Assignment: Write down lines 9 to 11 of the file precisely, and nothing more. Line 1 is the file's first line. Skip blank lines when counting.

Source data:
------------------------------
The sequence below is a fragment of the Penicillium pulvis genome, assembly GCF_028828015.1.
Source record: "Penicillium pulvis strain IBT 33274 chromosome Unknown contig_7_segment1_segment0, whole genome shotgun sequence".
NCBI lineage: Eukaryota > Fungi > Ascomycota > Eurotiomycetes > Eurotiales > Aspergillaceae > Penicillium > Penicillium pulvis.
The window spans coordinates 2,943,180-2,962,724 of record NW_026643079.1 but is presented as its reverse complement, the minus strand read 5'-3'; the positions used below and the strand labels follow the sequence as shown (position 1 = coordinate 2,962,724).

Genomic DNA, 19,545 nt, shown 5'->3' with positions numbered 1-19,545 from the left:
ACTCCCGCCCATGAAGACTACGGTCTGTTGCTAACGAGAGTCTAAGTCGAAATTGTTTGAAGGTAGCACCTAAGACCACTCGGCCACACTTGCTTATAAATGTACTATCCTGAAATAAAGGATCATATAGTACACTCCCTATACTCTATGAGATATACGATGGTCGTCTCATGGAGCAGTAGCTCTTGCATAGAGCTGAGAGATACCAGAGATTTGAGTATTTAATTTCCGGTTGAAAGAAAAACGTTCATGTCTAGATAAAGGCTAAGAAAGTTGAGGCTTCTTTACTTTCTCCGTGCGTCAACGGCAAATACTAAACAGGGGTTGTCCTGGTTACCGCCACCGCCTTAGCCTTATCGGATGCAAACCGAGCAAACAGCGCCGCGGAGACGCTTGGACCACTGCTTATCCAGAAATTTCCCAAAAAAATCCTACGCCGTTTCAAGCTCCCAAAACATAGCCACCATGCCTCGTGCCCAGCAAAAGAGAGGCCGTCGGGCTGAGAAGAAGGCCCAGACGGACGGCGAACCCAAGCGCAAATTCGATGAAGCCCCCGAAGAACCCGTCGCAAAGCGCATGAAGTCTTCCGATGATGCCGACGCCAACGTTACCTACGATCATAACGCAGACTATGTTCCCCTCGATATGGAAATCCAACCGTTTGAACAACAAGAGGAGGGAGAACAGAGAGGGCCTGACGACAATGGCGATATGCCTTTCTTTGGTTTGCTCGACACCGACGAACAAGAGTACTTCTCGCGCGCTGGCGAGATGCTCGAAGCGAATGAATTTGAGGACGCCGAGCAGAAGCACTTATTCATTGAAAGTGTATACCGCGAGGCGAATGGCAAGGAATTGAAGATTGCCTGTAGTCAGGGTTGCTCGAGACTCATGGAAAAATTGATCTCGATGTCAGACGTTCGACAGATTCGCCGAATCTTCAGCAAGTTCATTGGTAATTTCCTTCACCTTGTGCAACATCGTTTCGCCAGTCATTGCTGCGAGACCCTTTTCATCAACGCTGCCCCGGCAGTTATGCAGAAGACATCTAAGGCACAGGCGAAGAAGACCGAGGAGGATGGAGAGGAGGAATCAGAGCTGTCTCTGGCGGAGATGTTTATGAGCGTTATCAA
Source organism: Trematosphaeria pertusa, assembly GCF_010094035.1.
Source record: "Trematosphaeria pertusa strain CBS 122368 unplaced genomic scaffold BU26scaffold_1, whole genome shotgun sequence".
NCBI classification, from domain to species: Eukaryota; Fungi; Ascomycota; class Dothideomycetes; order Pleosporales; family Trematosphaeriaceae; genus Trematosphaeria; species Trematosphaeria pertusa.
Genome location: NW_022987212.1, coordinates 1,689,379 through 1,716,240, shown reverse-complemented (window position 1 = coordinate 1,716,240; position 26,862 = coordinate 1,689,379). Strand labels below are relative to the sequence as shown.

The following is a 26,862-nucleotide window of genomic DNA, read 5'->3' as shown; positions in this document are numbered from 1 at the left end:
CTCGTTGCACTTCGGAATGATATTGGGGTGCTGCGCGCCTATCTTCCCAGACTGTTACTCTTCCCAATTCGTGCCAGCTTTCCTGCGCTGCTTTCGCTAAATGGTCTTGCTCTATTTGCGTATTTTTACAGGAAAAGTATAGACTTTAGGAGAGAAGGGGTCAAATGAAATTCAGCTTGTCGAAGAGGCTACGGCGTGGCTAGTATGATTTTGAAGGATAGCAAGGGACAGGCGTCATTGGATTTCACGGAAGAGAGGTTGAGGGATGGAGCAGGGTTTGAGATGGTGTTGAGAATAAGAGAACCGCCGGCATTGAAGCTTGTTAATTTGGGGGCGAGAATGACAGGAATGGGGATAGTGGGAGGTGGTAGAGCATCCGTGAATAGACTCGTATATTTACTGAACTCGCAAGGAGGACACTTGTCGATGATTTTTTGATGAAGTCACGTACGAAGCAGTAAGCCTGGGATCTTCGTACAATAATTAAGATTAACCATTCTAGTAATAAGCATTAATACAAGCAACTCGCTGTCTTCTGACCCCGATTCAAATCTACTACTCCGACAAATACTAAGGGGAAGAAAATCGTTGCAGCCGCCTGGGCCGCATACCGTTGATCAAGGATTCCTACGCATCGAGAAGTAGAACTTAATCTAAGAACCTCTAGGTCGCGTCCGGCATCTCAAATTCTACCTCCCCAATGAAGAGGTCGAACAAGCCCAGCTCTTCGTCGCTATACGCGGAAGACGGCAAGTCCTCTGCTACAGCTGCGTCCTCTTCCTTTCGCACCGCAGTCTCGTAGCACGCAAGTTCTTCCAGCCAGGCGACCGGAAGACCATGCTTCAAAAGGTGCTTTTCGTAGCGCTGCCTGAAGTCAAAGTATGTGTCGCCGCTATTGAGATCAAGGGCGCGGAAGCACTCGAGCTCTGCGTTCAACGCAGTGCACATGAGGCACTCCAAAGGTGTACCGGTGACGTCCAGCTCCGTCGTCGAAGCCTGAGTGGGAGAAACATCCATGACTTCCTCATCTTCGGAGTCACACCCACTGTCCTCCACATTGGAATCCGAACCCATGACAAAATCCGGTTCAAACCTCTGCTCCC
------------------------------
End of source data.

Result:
NCBI classification, from domain to species: Eukaryota; Fungi; Ascomycota; class Dothideomycetes; order Pleosporales; family Trematosphaeriaceae; genus Trematosphaeria; species Trematosphaeria pertusa.
Genome location: NW_022987212.1, coordinates 1,689,379 through 1,716,240, shown reverse-complemented (window position 1 = coordinate 1,716,240; position 26,862 = coordinate 1,689,379). Strand labels below are relative to the sequence as shown.

The following is a 26,862-nucleotide window of genomic DNA, read 5'->3' as shown; positions in this document are numbered from 1 at the left end: